Archbishop Desmond Tutu lamented the ANC's decision to pull out of negotiations with the government to end apartheid.

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Archbishop Desmond Tutu declared South Africa ``on the brink of disaster' Monday after the ANC forced the cancellation of multiparty discussions on ending apartheid.

The African National Congress said it would decide today whether to resume negotiations with the white government or to intensify its protest campaign.``Our country is on the brink of disaster,' Anglican Archbishop Tutu said at a prayer service in Cape Town for recent victims of political violence.

The ANC suspended talks in response to last week's massacre of 42 people in the black township of Boipatong, south of Johannesburg. The ANC blamed the white government.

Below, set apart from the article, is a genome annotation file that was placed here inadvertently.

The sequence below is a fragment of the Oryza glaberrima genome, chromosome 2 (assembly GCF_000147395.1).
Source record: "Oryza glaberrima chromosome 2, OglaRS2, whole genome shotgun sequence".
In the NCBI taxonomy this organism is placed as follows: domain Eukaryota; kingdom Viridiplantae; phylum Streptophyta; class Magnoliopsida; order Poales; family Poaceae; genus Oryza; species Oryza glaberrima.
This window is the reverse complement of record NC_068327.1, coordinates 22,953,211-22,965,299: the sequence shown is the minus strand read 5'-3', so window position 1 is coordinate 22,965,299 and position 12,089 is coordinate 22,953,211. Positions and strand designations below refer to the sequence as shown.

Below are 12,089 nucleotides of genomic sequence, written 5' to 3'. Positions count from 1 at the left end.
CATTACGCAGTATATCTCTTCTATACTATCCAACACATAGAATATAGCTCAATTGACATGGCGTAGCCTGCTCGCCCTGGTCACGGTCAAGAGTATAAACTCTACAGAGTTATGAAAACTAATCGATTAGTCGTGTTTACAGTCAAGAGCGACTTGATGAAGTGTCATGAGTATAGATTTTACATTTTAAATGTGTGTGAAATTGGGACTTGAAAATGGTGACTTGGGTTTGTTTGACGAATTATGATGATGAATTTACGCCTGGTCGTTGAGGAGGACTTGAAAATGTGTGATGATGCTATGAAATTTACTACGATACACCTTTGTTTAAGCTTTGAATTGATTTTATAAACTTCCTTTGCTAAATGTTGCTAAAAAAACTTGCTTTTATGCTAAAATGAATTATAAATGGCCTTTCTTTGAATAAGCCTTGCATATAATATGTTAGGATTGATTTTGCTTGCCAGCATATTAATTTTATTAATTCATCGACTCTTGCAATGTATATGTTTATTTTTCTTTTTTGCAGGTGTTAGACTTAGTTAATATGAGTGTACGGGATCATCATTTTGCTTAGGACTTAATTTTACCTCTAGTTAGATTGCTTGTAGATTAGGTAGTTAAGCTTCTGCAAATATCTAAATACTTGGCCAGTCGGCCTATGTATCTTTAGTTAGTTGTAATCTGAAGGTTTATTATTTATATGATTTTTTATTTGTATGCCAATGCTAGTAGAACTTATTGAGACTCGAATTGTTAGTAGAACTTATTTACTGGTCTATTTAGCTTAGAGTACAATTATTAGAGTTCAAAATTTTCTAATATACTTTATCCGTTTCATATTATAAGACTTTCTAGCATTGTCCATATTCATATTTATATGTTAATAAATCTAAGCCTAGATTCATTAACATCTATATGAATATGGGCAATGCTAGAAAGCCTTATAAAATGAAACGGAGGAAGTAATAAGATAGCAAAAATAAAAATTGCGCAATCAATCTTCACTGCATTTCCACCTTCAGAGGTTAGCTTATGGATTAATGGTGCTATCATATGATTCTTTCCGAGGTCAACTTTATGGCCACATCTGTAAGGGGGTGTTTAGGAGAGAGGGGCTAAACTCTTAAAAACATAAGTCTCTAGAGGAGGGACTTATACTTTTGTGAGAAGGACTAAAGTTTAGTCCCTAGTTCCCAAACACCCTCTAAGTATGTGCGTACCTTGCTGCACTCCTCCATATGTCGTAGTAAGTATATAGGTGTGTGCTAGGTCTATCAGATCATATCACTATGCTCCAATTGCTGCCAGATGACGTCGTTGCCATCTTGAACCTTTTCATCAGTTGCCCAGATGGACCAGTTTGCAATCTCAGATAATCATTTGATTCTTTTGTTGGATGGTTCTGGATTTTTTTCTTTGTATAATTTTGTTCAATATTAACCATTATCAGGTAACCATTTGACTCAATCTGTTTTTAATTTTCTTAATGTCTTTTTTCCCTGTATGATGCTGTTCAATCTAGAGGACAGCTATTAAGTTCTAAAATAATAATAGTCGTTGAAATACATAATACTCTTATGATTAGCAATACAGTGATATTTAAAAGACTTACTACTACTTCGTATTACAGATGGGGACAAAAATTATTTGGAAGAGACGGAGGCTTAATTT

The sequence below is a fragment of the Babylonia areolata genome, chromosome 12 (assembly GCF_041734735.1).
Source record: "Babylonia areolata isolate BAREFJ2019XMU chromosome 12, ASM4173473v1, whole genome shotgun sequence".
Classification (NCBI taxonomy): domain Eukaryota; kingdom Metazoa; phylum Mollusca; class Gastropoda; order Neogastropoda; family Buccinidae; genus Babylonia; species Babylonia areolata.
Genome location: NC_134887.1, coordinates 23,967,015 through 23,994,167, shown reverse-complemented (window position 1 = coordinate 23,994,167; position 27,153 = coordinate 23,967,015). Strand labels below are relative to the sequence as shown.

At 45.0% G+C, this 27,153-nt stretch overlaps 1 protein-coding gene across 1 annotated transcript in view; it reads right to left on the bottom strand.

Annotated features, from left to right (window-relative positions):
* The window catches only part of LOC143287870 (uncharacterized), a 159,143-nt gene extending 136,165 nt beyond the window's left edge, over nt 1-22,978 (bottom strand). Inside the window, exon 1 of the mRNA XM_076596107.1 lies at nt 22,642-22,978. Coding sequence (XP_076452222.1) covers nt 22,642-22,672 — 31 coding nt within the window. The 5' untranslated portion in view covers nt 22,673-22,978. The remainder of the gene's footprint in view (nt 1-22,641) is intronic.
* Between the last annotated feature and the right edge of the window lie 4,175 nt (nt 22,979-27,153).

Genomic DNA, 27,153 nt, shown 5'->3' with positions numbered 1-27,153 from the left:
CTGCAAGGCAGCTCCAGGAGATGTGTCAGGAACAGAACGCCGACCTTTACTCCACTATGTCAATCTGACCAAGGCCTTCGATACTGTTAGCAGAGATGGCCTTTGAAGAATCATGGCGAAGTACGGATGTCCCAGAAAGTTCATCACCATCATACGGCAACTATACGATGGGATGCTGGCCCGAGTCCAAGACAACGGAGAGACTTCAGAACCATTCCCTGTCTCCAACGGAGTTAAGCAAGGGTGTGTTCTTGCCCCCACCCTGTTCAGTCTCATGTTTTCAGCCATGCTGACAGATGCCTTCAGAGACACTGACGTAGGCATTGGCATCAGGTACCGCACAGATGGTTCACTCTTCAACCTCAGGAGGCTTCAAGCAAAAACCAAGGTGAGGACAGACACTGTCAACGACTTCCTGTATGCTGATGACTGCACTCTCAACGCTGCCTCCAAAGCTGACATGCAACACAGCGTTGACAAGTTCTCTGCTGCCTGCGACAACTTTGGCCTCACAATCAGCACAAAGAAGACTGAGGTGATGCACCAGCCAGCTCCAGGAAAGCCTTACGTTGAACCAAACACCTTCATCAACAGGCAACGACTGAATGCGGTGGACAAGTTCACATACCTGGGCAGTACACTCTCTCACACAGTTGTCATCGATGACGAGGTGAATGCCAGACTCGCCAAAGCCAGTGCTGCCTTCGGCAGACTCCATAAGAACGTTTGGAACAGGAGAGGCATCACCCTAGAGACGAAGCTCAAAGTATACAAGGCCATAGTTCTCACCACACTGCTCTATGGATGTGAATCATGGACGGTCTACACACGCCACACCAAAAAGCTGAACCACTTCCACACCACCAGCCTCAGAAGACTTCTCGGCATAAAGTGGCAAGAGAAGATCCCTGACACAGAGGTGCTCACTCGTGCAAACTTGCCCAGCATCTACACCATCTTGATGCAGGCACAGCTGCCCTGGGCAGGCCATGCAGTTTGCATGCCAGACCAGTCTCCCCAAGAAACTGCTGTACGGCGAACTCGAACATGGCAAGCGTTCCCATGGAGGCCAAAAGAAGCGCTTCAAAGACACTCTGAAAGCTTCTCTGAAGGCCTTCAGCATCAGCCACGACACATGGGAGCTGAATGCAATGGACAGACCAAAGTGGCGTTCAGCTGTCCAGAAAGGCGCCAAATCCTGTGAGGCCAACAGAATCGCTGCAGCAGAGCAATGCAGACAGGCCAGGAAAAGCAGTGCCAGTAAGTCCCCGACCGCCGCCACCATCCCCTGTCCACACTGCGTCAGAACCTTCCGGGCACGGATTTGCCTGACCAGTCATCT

The government denied involvement. Police on Monday announced the arrests of five hostel workers in connection with the massacre.

ANC leader Nelson Mandela on Sunday canceled a meeting today with the government but said the ANC would remain part of the multiparty talks on ending apartheid. However, on Monday the ANC pulled out of the talks, which the other participants then agreed to postpone.

Mandela has insisted negotiations are necessary, but he cannot ignore growing anger among blacks. If the ANC - the main opposition group - stays out of the talks, there is virtually no hope of resolving the country's conflict.

``Today we can truly say that the negotiation process is in crisis,' said Pravin Gordon, a talks official.

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